(New Brunswick, NJ) - Researchers at The Bristol-Myers Squibb Children’s Hospital (BMSCH) at Robert Wood Johnson University Hospital (RWJUH) and UMDNJ-Robert Wood Johnson Medical School (UMDNJ-RWJMS) have completed a study that pinpoints the period between 24 and 32 months of age as most effective time frame for parents to begin toilet training lessons with their children. Additionally, the study indicates that the timing appeared to matter more than the specific training method used.
Joseph Barone, MD, Surgeon-in-Chief at BMSCH and Associate Professor and Chief of the Division of Urology for the Department of Surgery at UMDNJ-Robert Wood Johnson Medical School
The results were published in the Journal of Pediatric Urology. Researchers observed 150 children divided into two groups, which included children between the ages of 4 and 12 who had experienced some form of urge incontinence. They determined that children within the group who received toilet training after 32 months of age showed more incidences of bed-wetting, day-wetting and other urge incontinence issues.
According to Joseph Barone, MD, Surgeon-in-Chief at BMSCH and Associate Professor and Chief of the Division of Urology for the Department of Surgery at UMDNJ-Robert Wood Johnson Medical School, the study is the first of its kind to provide parents with a specific time frame for their children’s toilet training.
In addition to his roles at BMSCH and UMDNJ-RWJMS, Dr. Barone is a board-certified surgeon with the The Robert Wood Johnson Medical Group, UMDNJ-RWJMS’ multidisciplinary faculty practice with 500 physicians encompassing more than 200 subspecialties.
“It gives parents a guideline for the best time to begin training with their children,” Dr. Barone explains. “Parents do not need to feel pressure, but they can be proactive and start training exercises before the child is 32 months old.”
Incontinence issues such as bed wetting or day wetting can lead to emotional problems and potentially interfere with a child’s peer relationships. The psychological effects can extend to parents as well.
“Parents may have feelings of guilt because they feel they did something wrong and contributed to the problem,” Dr. Barone said. “These problems can affect both parent and child and may have a long-term psychological impact on both if the issues are not addressed.”
Dona Schneider, PhD, MPH, Professor and Associate Dean for programs at the Edward J. Bloustein School of Planning and Public Policy at Rutgers University and Professor of Epidemiology at the UMDNJ-School of Public Health also contributed to the study.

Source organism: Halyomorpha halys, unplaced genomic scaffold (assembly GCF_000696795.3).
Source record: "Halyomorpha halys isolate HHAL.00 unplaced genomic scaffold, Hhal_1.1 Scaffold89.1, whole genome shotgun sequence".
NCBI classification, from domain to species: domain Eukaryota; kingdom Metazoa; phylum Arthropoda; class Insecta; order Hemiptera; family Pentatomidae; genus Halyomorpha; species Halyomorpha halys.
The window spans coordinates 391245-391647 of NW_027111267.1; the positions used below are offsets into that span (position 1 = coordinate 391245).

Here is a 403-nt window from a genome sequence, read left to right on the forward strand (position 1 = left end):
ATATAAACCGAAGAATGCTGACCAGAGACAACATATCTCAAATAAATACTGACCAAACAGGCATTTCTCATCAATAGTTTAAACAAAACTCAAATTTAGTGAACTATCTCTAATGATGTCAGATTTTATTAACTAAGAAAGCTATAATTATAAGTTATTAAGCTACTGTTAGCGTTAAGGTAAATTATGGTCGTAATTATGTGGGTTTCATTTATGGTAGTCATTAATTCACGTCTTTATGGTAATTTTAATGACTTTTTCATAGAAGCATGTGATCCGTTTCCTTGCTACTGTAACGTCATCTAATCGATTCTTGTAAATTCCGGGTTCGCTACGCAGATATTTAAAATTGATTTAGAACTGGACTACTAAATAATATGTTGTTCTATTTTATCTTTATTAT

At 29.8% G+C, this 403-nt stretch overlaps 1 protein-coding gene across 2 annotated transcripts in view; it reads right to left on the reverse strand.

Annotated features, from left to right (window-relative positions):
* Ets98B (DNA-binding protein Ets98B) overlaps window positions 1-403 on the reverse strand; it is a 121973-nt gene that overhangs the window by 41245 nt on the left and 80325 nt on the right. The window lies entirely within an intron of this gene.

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About Robert Wood Johnson University Hospital
Robert Wood Johnson University Hospital (RWJUH) is a 965-bed academic medical center with campuses in New Brunswick and Somerville, NJ. Its Centers of Excellence include cardiovascular care from minimally invasive heart surgery to transplantation, cancer care, stroke care, neuroscience, joint replacement, and women’s and children’s care including The Bristol-Myers Squibb Children’s Hospital at Robert Wood Johnson University Hospital (www.bmsch.org). As the flagship Cancer Hospital of Rutgers Cancer Institute of New Jersey and the principal teaching hospital of Rutgers Robert Wood Johnson Medical School in New Brunswick, RWJUH is an innovative leader in advancing state-of-the-art care. A Level 1 Trauma Center and the only Pediatric Trauma Center in the state, RWJUH’s New Brunswick campus serves as a national resource in its ground-breaking approaches to emergency preparedness.
RWJUH has been ranked among the best hospitals in America by U.S. News & World Report seven times and has been selected by the publication as a high performing hospital in numerous specialties. The Bristol-Myers Squibb Children’s Hospital has been ranked among the best hospitals in America by U.S. News & World Report for three consecutive years.
Both the New Brunswick and Somerset campuses have earned significant national recognition for clinical quality and patient safety, including the prestigious Magnet® Award for Nursing Excellence, an “A” patient safety rating from the Leapfrog Group and “Most Wired” designation by Hospitals and Health Networks Magazine. The Joint Commission and the New Jersey Department of Health and Senior Services have designated the New Brunswick Campus as a Comprehensive Stroke Center and the Somerset Campus as a Primary Stroke Center.
The American College of Surgeons’ Commission on Cancer has rated RWJUH New Brunswick among the nation’s best comprehensive cancer centers and designated the Steeplechase Cancer Center at RWJ Somerset as a Comprehensive Community Cancer Center. The Joint Surgery Center at Robert Wood Johnson University Hospital Somerset has earned the Joint Commission’s Gold Seal of Approval for total knee and total hip replacement surgery.